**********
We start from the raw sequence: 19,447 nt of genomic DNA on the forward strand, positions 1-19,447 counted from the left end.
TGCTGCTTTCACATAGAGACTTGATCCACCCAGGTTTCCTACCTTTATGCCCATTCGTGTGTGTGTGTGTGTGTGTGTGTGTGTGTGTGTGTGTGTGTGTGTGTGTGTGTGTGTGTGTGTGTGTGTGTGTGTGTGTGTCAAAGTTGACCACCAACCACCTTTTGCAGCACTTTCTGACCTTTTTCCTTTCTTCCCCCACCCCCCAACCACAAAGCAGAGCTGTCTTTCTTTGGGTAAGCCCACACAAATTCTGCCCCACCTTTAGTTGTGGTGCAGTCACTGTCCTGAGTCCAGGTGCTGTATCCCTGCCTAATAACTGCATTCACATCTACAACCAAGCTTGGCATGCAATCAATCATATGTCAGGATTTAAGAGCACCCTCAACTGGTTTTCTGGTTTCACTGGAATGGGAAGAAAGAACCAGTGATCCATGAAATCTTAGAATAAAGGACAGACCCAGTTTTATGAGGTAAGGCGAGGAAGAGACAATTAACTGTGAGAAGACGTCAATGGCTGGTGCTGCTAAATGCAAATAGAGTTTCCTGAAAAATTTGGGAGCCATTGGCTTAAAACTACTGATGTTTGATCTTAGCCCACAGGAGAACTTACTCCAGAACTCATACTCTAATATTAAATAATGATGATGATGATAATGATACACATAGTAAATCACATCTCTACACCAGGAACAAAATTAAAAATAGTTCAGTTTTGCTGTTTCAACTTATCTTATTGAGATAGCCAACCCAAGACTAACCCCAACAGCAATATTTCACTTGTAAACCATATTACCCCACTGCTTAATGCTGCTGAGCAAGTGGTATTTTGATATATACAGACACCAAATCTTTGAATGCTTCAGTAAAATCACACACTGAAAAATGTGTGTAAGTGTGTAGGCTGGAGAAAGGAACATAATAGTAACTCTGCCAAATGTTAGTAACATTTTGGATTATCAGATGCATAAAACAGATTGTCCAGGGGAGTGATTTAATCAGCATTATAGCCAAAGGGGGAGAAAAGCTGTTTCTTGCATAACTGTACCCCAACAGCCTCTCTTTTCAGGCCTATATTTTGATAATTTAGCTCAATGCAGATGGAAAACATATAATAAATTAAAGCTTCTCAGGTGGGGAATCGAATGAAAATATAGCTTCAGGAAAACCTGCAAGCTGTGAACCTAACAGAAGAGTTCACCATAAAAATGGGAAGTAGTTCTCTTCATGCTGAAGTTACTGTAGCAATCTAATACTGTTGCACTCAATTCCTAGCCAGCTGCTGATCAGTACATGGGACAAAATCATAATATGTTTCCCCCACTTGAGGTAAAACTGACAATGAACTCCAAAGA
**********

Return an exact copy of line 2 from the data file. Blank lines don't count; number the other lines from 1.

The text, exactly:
TGCTGCTTTCACATAGAGACTTGATCCACCCAGGTTTCCTACCTTTATGCCCATTCGTGTGTGTGTGTGTGTGTGTGTGTGTGTGTGTGTGTGTGTGTGTGTGTGTGTGTGTGTGTGTGTGTGTGTGTGTGTGTGTGTCAAAGTTGACCACCAACCACCTTTTGCAGCACTTTCTGACCTTTTTCCTTTCTTCCCCCACCCCCCAACCACAAAGCAGAGCTGTCTTTCTTTGGGTAAGCCCACACAAATTCTGCCCCACCTTTAGTTGTGGTGCAGTCACTGTCCTGAGTCCAGGTGCTGTATCCCTGCCTAATAACTGCATTCACATCTACAACCAAGCTTGGCATGCAATCAATCATATGTCAGGATTTAAGAGCACCCTCAACTGGTTTTCTGGTTTCACTGGAATGGGAAGAAAGAACCAGTGATCCATGAAATCTTAGAATAAAGGACAGACCCAGTTTTATGAGGTAAGGCGAGGAAGAGACAATTAACTGTGAGAAGACGTCAATGGCTGGTGCTGCTAAATGCAAATAGAGTTTCCTGAAAAATTTGGGAGCCATTGGCTTAAAACTACTGATGTTTGATCTTAGCCCACAGGAGAACTTACTCCAGAACTCATACTCTAATATTAAATAATGATGATGATGATAATGATACACATAGTAAATCACATCTCTACACCAGGAACAAAATTAAAAATAGTTCAGTTTTGCTGTTTCAACTTATCTTATTGAGATAGCCAACCCAAGACTAACCCCAACAGCAATATTTCACTTGTAAACCATATTACCCCACTGCTTAATGCTGCTGAGCAAGTGGTATTTTGATATATACAGACACCAAATCTTTGAATGCTTCAGTAAAATCACACACTGAAAAATGTGTGTAAGTGTGTAGGCTGGAGAAAGGAACATAATAGTAACTCTGCCAAATGTTAGTAACATTTTGGATTATCAGATGCATAAAACAGATTGTCCAGGGGAGTGATTTAATCAGCATTATAGCCAAAGGGGGAGAAAAGCTGTTTCTTGCATAACTGTACCCCAACAGCCTCTCTTTTCAGGCCTATATTTTGATAATTTAGCTCAATGCAGATGGAAAACATATAATAAATTAAAGCTTCTCAGGTGGGGAATCGAATGAAAATATAGCTTCAGGAAAACCTGCAAGCTGTGAACCTAACAGAAGAGTTCACCATAAAAATGGGAAGTAGTTCTCTTCATGCTGAAGTTACTGTAGCAATCTAATACTGTTGCACTCAATTCCTAGCCAGCTGCTGATCAGTACATGGGACAAAATCATAATATGTTTCCCCCACTTGAGGTAAAACTGACAATGAACTCCAAAGA